The big issue with corn is the germ, which is relatively high in fat (at least compared to other brewing grains).
Flaked maize - this will always have the germ and the husk, removed. It is basically pure corn endosperm, which is mostly starch and a small amount of protein. It contains very little fat.
Corn meal - this may or may not have the germ, the husk, or both, removed before being ground. If you find cornmeal that is ground from de-husked and de-germed corn, it should behave much like flaked maze after a cereal mash (as you rightly predict). If you happen to use whole cornmeal (which includes the germ and husk) it will not give the same result as flaked maize. The corn flavor will be different, probably more pronounced, though maybe not hugely. With whole cornmeal, the fat from the germ may tend to go rancid, so make sure it is fresh. It may also have a negative effect on the foam quality of the resulting beer, though as long as you don't run off very aggressively this impact may not be too bad. It's going to depend on how much you use and how you treat it, though. Certain lipids, when oxidized during mashing, also lead to cardboard-y, stale flavors in finished beer, detectable at one part in ten billion, so even minute increases in lipids can dramatically effect the flavor stability of your finished beer. The fine grinding of the germ, if present, will do nothing to help this situation. I'd expect a beer made with whole cornmeal to lose its freshness pretty fast, depending on the proportion of corn used.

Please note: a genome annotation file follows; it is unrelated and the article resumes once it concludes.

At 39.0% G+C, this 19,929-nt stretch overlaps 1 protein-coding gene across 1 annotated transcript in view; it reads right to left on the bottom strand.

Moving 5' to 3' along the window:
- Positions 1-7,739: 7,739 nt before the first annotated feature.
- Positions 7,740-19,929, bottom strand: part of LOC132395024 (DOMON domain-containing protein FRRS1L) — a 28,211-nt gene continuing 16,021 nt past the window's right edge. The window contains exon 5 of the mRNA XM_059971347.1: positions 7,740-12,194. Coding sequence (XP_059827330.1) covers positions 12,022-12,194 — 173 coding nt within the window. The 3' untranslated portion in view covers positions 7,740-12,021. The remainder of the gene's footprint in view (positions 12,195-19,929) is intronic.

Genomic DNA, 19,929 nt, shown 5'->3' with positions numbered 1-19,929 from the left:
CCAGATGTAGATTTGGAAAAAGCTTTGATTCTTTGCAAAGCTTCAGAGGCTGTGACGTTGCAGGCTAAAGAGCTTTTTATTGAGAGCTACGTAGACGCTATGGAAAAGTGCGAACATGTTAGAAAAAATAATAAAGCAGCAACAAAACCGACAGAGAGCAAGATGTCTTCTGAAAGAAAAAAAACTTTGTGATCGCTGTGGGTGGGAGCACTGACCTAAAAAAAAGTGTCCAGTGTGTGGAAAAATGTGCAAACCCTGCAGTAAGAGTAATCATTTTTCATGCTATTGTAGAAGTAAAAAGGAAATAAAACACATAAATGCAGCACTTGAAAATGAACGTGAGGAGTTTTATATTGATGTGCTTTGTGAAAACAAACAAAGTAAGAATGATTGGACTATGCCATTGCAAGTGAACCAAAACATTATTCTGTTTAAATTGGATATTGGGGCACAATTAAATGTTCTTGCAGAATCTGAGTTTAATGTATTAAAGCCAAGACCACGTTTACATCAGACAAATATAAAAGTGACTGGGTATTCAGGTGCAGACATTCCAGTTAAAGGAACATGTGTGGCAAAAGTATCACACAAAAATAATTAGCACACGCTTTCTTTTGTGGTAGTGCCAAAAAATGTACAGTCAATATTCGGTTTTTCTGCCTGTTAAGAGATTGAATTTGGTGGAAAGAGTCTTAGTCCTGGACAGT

Popcorn - Same as whole cornmeal, this will contain the germ and the husk, and as such will probably give you a more 'robust' corn flavor. See this related question for some first-hand experiences. I imagine that, since the germ tends to remain largely within the husk in popped corn, and neither will be ground, it shouldn't give you too much trouble in terms of head retention or off-flavors (see above, re: whole cornmeal).
That being said, I don't see any real reason not to experiment with any of these, just be aware of the potential issues when using whole cornmeal.